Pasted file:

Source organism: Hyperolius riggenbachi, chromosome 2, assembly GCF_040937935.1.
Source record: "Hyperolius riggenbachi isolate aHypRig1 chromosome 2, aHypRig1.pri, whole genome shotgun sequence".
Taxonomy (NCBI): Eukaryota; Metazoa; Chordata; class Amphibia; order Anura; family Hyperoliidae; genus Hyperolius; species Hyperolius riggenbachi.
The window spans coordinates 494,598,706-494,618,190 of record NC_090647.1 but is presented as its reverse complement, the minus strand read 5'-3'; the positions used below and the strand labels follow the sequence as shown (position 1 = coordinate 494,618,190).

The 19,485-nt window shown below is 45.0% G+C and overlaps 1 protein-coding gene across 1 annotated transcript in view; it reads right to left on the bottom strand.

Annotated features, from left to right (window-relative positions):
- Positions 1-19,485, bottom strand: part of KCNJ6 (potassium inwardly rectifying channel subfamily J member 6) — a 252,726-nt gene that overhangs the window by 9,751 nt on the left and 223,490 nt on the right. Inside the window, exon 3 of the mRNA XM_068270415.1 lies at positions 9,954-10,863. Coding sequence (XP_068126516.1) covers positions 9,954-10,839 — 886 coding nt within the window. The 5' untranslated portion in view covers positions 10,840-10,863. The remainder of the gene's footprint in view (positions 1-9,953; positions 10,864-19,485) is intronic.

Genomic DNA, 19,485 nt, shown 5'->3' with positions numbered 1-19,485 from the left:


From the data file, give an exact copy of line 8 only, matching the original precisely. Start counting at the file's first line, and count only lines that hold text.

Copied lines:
Genomic DNA, 19,485 nt, shown 5'->3' with positions numbered 1-19,485 from the left: